In July of 1982 West Germany issued an arrest warrant for Helmut Rauca and sent an extradition request to Canada. The former Gestapo officer was accused of sending 11,584 people to their deaths from August 18, 1941, to December 25, 1943. He was extradited and flown to West Germany in May of 1983. He died of cancer in October that year still awaiting trial.
Vilna Gaon Museum director Markas Zingeris and translator Jūratė Žukauskaitė.
Reglindis Rauca says she knows little about her grandfather, she never met him and his psyche remains unknown to her. That’s why she’s following in his footsteps, journeying to Lithuania as if travelling into the past.
“My father quoted several sentences from letters from him, I only know little bits, that he was an idealist, a faithful ideological servant. It’s difficult to form a picture from the description of his life, so I looked for footnotes. The English word ‘butcher’ says a lot. He was brutal, insensitive and as I’ve found out now also eccentric. … He is a distant person to me, it’s hard to comprehend that he’s my grandfather,” Reglindis Rauca said.
Helmut Rauca is described in Rauca’s novel “Fatzvogel” and Zingeris’s “Grojimas dviese”
Reglindis Rauca was born in Plauen, East Germany, in 1967, later moved to Dresden and Berlin, then Düsseldorf and now lives in Potsdam. When her grandfather lived in Canada she used to receive photographs from him. “He looked exotic to me. I didn’t know why he was living in Canada. They said they needed people with healthy hands and minds there. I would be dubious about the healthy minds bit,” the German writer said.
Descendants United in Search for Truth
Rauca and Zingeris are both writers who have both written about the same man in their books. Zingeris learned about Helmut Rauca from his family, while Reglindis Rauca did not. Reglindis Rauca in her novel Fatzvogel tells the story from a different perspective: “My grandfather selected them, ordered them taken to the shooting site, ordered the shooters to shoot and, I don’t know, maybe did the shooting himself as well. But 10,000 people, of which more than 4,000 were children–it’s impossible to imagine. Perhaps only a 1,000 people fit in the Dresden Drama Theater. I am the granddaughter of the murderer of a great number of people.”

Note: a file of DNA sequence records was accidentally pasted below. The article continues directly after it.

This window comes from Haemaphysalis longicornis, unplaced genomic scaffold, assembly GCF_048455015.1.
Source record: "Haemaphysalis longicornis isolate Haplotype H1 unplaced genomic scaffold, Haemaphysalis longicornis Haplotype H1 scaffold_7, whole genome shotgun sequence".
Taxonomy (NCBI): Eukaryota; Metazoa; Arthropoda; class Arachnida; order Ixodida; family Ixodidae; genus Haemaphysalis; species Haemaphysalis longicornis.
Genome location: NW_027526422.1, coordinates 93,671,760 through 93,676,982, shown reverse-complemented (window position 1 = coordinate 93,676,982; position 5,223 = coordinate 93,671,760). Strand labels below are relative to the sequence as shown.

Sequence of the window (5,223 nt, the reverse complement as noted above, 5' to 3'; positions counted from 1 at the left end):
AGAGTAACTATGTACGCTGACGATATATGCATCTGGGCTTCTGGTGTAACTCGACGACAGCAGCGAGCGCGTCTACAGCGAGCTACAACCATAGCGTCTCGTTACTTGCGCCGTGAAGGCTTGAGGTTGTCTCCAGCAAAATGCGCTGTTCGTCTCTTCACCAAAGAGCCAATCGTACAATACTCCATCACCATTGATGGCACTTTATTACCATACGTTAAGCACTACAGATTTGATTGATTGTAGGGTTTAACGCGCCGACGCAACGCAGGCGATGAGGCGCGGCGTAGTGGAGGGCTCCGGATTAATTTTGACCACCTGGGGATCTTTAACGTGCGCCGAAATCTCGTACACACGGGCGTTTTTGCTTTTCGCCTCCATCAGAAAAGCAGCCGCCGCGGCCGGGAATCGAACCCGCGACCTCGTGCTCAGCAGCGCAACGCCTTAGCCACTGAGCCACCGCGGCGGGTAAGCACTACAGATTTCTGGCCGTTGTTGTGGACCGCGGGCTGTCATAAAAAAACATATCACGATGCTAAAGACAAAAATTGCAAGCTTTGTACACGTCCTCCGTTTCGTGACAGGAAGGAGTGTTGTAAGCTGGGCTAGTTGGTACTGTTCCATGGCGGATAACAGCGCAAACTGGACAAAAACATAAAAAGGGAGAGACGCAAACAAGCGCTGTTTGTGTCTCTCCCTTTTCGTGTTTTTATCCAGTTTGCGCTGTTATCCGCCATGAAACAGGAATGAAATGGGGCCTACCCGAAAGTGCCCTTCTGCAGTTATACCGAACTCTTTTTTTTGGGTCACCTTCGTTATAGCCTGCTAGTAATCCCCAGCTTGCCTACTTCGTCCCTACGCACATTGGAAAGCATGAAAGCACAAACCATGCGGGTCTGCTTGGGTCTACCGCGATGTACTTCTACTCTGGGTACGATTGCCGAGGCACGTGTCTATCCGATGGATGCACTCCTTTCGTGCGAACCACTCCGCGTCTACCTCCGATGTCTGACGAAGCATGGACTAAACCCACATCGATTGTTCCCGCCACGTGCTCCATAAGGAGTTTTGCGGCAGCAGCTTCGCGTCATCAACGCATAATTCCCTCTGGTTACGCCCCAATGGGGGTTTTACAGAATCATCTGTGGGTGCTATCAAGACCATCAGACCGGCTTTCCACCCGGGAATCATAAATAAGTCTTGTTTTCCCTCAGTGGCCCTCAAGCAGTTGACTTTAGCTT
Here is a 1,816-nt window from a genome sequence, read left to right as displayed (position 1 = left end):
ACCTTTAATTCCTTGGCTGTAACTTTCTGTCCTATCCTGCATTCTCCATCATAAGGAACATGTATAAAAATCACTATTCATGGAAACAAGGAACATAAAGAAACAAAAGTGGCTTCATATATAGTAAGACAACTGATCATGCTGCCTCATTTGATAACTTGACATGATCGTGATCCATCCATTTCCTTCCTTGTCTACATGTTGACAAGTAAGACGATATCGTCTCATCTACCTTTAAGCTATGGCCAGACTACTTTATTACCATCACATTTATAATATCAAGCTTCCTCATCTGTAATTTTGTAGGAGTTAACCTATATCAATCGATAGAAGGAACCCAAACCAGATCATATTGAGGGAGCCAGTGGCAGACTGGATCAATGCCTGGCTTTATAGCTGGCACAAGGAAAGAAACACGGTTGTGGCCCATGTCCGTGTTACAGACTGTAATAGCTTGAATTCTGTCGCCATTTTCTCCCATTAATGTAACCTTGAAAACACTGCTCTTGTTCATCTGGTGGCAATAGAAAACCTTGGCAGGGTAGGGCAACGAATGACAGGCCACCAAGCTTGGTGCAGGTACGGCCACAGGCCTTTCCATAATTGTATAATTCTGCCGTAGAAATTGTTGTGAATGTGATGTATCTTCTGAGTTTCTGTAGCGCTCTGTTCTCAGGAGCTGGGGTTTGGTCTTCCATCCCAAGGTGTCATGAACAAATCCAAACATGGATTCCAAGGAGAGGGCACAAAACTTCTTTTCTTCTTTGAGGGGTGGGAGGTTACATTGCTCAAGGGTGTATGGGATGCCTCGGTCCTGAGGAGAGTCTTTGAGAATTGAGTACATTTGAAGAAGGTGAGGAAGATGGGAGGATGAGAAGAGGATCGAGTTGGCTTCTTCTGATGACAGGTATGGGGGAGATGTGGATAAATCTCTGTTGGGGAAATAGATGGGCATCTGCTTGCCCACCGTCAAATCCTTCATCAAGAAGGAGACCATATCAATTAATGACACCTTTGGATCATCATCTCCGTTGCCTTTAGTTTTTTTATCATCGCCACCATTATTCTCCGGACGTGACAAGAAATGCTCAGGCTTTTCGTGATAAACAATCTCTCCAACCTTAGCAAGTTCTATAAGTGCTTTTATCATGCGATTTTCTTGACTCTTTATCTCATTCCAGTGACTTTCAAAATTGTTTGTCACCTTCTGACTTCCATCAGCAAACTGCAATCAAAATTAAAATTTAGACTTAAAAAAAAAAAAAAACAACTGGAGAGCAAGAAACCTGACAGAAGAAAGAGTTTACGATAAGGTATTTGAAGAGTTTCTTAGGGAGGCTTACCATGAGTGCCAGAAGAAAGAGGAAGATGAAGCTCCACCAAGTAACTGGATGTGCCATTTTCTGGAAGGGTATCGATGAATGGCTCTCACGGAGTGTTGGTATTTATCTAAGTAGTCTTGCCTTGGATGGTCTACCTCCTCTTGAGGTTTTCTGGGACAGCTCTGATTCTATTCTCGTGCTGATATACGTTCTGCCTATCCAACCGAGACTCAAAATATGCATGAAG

Reglindis Rauca asked Markas Zingeris how he felt upon learning Helmut Rauca’s granddaughter was coming to Lithuania to look for answers.
“My feelings were mixed. I don’t know if we would have met if Reglindis Rauca weren’t a writer, an intellectual seeking the historical truth so persistently. We share a belief in the value of the open and sincere exchange of ideas, a belief in the power of literature and in the truth, which a human being needs just as he needs water and food,” Zingeris said, drawing a distinction between the guilt which war criminals must assume for their actions and the moral responsibility their children and relatives feel.
The writer Markas Zingeris in his 2002 novel “Grojimas dviese” also wrote about Helmut Rauca as a fanatic servant of the Third Reich and the perpetrator of barbaric crimes. Photo: Romas Jurgaitis
Zingeris asked Rauca if they taught about the Holocaust in German schools when she was a child.
“We heard a lot about fascism, we watched films during different lessons, there was required literature and we discussed a lot. Hitler’s fascism, we were taught, was the most horrific regime ever, trampling human rights and human dignity. The slogan, never again to war, suffused all levels of society,” she explained.
Suspicion and ambivalence hound the family who don’t want to be associated with the Nazis, but it comes up anew every time the author writes about her grandfather.
“We, the descendants of criminals, cannot call ourselves victims. But this trauma leaves traces. The important thing is always to seek the truth and to pass that knowledge on to future generations. At the Ninth Fort I realized our time is short and limited. Witnesses to the events of the past are slowly dying away, so our descendants must know everything about it, so that they can create and maintain a democratic society,” Reglidis Rauca added.
Full story in Lithuanian here.
Photographs from the meeting Reglindis Rauca posted on her Lithuanian blog: